Herbs are a great way of providing sustainable food for home or work

Jilly Dougan who oversaw the installation of the new rooftop garden at the Europa Hotel.
Jilly Dougan who oversaw the installation of the new rooftop garden at the Europa Hotel.

Last summer I planted two herbs in my garden – a lovage plant and a herb fennel. I nurtured them, watered them, talked to them and generally encouraged their growth.

I felt the pride of a parent as they soared up and was devastated to find a slug as fat as a cat, crawling up the lovage plant, having demolished all the leaves in its wake.

Apparently coffee grounds are the answer, sprinkled around the roots. I was doing this when a friend called round and she reported that I was breaking the law according to European regulations. I kid you not and she was right. The coffee grounds are still there to be honest (very awkward to remove from a flower bed).

However, if my column doesn’t appear any week soon, you’ll know I’ve been detained at Her Majesty’s pleasure, in the style of Deirdre Barlow on Coronation Street, and will expect a full “free the Aghadowey One” campaign!

My friend Jilly Dougan is my go to herb growing guru. She’s been responsible recently for putting herb gardens in all of the Hasting’s Group hotels, including one on the roof of the Europa in Belfast and other restaurants including Fontana in Holywood.

At the square around the Mac theatre in Belfast, she’s put in herb boxes to provide for the restaurants in the enclosed area. I pay a fortune for pea shoots and love their flavour. Jilly grows them, not from expensive seeds, but from dried marrow fat peas and they’re ready for consumption after being sown for three-four weeks. She also recommends going out at night with a torch to pick off the slugs – you’ll not be breaking the law this way!

Herbs growing in public areas not only adds beauty and fragrance to an area but is a sustainable way of providing food for businesses. The same can be said for the home cook – when you snip herbs, they’ll grow back within days.

You don’t need a lot of tools or equipment. According to Jilly “your hands are the most valuable tool you have!” If you grow in containers a hand fork is useful, as are gloves. You can buy seed trays but she also uses recycled plastic tubs with holes pressed into the bottom.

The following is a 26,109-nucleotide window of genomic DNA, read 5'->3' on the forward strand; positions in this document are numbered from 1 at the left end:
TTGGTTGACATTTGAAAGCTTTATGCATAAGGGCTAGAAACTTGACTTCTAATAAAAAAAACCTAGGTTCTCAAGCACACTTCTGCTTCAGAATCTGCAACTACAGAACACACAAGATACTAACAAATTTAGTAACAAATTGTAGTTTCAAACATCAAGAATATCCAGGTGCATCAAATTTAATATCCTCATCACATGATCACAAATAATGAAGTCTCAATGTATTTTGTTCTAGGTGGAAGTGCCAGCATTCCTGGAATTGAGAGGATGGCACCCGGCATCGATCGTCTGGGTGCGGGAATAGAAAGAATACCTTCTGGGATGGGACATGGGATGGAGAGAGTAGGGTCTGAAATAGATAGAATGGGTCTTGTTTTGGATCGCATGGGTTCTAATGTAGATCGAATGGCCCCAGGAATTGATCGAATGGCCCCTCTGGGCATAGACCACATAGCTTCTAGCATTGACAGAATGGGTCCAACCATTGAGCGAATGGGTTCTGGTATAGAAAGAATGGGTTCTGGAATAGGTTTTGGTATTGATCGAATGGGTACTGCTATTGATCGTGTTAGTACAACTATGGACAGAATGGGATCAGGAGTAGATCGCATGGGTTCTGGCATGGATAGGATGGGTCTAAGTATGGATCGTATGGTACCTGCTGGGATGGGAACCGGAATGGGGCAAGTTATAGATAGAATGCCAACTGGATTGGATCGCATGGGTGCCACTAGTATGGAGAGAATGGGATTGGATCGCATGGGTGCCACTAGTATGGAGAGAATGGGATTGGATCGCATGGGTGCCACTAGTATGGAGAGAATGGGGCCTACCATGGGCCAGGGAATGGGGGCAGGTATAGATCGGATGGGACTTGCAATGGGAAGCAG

On a recent trip to America, the college I was working in, had an urban cultivator. This UV lit cabinet grew micro herbs like pea shoots, mustard leaves, mizuna and edible flowers, in a class room, when it was minus 15 outside. Growing your own herbs at home adds pizazz to your cooking and makes good economic sense. Jilly can be contacted on jillydougan@hotmail.com.

Growing your own herbs also gives you accessibility to unusual herbs like hyssop, which is great with roast pork, a variety of mints like chocolate mint and pineapple mint, lovage, a celery like herb that’s lovely with tomatoes, and melissa, also known as lemon balm. My mother has a flourishing melissa herb that stands up to my regular pillaging expeditions. It’s fresh lemon fragrance is great in cheesecake or to infuse in a lemon crème brulee. These are flavours you can’t buy in the supermarket and when you grow them they’re free – a win win situation.

The first recipe this week is for salmon roasted with herbs. The herb topping flavours and protects the salmon. Roasting salmon rather than traditionally poaching it brings out the maximum flavour. Poaching chicken has fallen out of flavour in recent times but it’s a delicious way of cooking especially with the addition of herb stalks, aromatic vegetables and vinegar.Here the basil stalks are used in the poaching liquor and the leaves for a zippy dressing.

This week I’ll be in the Saintfield Eurospar on Tuesday from three-five demonstrating recipes.